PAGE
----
Margaret Thatcher as portrayed in the movies and on TV
In the new film The Iron Lady, US actress Meryl Streep joins a long list of actresses who have played former British Prime Minister Margaret Thatcher.
The bouffant hair, pearls and twin-sets may have remained relatively constant but the performances through the years have ranged from the comedic to the dramatic.
Here are a pick of some of them.
2008, Andrea Riseborough The Long Walk to Finchley
One of the most recent portrayals of Margaret Thatcher came in the form of 30-year-old actress Andrea Riseborough, Bafta-nominated for her performance in The Long Walk to Finchley.
The BBC Four drama focused on Thatcher's early political career - from her attempts to gain a seat in Dartford in 1949 to her successful campaign to win a parliamentary seat in Finchley, in 1959.
Though Riseborough's casting as the young Margaret Roberts was considered "ludicrously flattering", her performance was largely praised by critics.
Speaking on the BBC's Daily Politics show, Thatcher's biographer Charles Moore suggested that Riseborough's flirtatious and coquettish portrayal of the young politician was accurate.
2009, Lindsay Duncan in Margaret
Scottish actress Lindsay Duncan starred in a fictionalised account of her final days in Downing Street in 2009's Margaret on BBC Two.
It was produced by Great Meadow, the same company behind The Long Walk to Finchley.
The Telegraph said Duncan's physical presence was "almost a glamour puss. She had a wave of glossy blonde Hollywood hair and the immaculate bone-white pallor of Elizabeth I."
The film was discussed on Newsnight Review. Conservative Education Secretary Michael Gove said although Duncan's performance occasionally showed Thatcher as a "she-wolf", it was a "sympathetic portrayal" of both the former prime minister and husband Denis Thatcher - played by Ian McDiarmid.
However, the Guardian again picked up on Duncan's physical attributes as Nancy Banks-Smith noted: "Physically, Lindsay Duncan struck me as too brightly blonde, too enviably willowy."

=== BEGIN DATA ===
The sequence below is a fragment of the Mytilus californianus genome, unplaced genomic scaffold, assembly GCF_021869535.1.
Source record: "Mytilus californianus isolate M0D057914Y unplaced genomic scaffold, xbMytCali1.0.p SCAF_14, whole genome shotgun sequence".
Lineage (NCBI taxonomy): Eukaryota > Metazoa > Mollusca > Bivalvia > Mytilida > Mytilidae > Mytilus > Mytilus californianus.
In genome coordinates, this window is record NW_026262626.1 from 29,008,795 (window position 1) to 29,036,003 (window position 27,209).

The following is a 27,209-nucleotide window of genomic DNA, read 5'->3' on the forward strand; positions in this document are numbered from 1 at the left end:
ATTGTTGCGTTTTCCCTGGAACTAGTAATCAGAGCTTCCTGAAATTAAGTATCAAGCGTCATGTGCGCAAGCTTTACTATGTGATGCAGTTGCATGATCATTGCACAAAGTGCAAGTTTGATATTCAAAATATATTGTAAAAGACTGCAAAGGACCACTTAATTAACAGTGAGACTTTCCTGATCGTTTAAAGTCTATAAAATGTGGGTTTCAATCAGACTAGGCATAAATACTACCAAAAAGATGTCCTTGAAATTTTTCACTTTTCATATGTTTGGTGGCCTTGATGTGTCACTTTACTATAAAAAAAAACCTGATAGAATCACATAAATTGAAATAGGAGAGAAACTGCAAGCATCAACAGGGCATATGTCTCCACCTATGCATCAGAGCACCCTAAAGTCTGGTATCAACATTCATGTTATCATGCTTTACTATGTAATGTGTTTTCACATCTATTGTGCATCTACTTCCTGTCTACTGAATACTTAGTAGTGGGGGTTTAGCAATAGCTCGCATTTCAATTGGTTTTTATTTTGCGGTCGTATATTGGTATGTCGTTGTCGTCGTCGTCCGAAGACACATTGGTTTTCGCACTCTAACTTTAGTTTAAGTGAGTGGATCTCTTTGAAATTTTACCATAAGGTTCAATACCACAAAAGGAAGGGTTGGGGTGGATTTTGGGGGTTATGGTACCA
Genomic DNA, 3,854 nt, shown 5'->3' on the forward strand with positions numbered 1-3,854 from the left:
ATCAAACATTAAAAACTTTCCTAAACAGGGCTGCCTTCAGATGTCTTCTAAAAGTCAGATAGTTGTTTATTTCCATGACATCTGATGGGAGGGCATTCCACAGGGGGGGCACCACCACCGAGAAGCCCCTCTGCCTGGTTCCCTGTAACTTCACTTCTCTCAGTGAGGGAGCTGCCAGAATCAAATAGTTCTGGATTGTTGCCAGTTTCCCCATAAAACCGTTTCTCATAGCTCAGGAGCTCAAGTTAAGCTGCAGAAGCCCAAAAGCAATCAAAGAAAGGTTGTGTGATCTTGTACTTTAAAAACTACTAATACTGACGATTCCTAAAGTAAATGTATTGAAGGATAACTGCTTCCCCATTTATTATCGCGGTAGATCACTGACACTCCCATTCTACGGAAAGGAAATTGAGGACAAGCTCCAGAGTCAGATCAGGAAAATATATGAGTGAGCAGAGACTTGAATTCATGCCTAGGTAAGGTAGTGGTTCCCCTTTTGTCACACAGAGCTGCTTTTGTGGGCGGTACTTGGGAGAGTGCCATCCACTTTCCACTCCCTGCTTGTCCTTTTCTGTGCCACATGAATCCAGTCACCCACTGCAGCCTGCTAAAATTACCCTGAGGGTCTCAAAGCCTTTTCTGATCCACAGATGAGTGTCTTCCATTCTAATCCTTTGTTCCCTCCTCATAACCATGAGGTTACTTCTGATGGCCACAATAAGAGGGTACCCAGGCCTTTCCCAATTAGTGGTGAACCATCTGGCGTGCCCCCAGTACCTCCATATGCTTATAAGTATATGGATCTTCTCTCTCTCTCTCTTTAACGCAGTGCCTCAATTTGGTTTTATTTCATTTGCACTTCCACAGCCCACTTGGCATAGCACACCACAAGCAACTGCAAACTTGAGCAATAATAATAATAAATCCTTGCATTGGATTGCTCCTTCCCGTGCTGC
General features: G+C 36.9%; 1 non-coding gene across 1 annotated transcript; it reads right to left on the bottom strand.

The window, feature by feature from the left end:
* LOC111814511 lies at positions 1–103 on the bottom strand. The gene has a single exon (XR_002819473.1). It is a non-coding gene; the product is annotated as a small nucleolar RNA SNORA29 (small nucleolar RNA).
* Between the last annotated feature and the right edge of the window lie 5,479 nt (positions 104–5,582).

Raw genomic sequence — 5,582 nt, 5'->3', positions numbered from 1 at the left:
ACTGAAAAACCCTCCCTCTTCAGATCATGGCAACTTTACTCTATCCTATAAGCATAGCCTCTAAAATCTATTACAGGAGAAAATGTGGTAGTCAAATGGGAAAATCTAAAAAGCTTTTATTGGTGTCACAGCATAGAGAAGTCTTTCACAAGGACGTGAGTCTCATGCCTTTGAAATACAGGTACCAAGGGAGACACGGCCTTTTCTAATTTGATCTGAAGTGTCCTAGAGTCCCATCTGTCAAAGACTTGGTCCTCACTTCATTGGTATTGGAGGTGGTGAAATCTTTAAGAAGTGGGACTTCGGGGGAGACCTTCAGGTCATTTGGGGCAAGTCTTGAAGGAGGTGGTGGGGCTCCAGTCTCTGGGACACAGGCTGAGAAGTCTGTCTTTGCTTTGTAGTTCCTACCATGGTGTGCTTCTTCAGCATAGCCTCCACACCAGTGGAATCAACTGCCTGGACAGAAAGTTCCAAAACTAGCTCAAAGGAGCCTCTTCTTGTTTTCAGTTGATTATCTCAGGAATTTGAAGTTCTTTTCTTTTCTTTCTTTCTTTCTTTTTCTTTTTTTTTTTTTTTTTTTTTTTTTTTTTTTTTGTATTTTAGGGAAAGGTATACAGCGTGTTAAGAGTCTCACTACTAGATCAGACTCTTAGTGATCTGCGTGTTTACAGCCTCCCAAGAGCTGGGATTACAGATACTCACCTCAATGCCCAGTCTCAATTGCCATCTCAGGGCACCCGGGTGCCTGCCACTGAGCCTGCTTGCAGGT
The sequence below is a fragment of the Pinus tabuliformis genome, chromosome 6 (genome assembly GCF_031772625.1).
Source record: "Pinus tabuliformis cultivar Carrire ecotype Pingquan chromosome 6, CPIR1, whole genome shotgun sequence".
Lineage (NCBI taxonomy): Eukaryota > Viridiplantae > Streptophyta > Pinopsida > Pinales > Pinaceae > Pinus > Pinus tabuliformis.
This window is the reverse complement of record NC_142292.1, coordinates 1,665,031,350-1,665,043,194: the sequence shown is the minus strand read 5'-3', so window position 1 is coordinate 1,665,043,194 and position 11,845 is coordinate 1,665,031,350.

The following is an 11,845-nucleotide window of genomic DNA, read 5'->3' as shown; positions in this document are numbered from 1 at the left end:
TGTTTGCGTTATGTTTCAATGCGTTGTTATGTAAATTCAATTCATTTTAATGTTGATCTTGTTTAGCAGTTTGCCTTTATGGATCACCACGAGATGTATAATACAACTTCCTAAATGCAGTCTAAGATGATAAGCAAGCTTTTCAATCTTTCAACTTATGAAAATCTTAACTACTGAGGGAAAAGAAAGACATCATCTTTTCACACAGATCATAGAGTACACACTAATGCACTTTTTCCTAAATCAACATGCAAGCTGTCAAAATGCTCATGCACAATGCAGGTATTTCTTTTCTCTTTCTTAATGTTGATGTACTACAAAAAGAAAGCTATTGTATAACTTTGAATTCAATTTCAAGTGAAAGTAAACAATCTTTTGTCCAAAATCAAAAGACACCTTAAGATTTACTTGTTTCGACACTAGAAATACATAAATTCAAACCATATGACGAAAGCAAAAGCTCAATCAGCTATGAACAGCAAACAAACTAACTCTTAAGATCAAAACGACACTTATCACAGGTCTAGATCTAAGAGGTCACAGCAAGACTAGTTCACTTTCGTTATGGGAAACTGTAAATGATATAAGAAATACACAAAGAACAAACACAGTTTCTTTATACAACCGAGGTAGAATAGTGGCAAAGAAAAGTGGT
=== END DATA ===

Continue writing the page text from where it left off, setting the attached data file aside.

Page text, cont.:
Speaking to BBC Breakfast, Duncan said she worked on capturing Thatcher's voice for around 10 weeks prior to shooting, but added: "We thought it would be better to stay away from caricature."
2002, Greta Scacchi in Jeffrey Archer: The Truth
In 2002, Greta Scacchi portrayed Margaret Thatcher in a fictionalised biography of Tory peer Jeffrey Archer.
It was written by Drop the Dead Donkey's Guy Jenkin - who has since gone on to work on the hit BBC comedy Outnumbered.
The BBC One drama contains one scene with Thatcher doing a striptease and also shows the former Prime Minister and Archer, played by Damian Lewis, in a steamy sex scene.
Scacchi's Thatcher even has a heart tattoo with the letters JA etched on her hip.
It received mixed reviews after its screening.
2002, Patricia Hodge in The Falklands Play
Ian Curteis's controversial Falklands Play is an account of how Margaret Thatcher's government handled the biggest crisis in British foreign affairs since Suez.
It was originally commissioned by the BBC in 1983 for broadcast in the 1986 but it was shelved by the then controller of BBC One Michael Grade, amid concerns of pro-Thatcher bias ahead of a forthcoming general election.
It was eventually broadcast in 2002, on the 20th anniversary of the war.
Hodge was praised for her performance, with the Guardian saying she "conveyed emotion and contempt with the slightest flicker of her eyes and doled out death stares, the likes of which could freeze fire at 500 yards".
Steve Nallon, 1984-1996, Spitting Image
Arguably one of the most famous impersonations of Margaret Thatcher was performed by a man.
Comedian Steve Nallon voiced the shark-snouted puppet Thatcher in ITV's satirical TV show Spitting Image for 12 years.
Portrayed as a bullying tyrant who wore suits and chewed cigars, the Thatcher puppet also had a fierce dislike of anything French.
When an all-female theatre company put on a production of Margaret Thatcher: the musical, Nallon was the man who gave them vocal coaching lessons.
In an interview with Time Out in 2008, Nallon said "There are certain characters that you spend so much time being that you start thinking you know what they would say in any given circumstance. You get totally inside them. Thatcher was one of those.
However, he told the BBC that younger audiences don't tend to recognise her: "They are aware of her but they are only aware of her in the same way that you might be aware of someone like Harold Wilson or Jim Callaghan.
"It's the same for young people today, if I spot some grey hairs in the audience then, yes, I'll do Thatcher."
One of the Thatcher puppets was bought in 2007 for more than £5000 by the Imperial War Museum. Another (there were several) is housed at the Grantham Museum in Lincolnshire.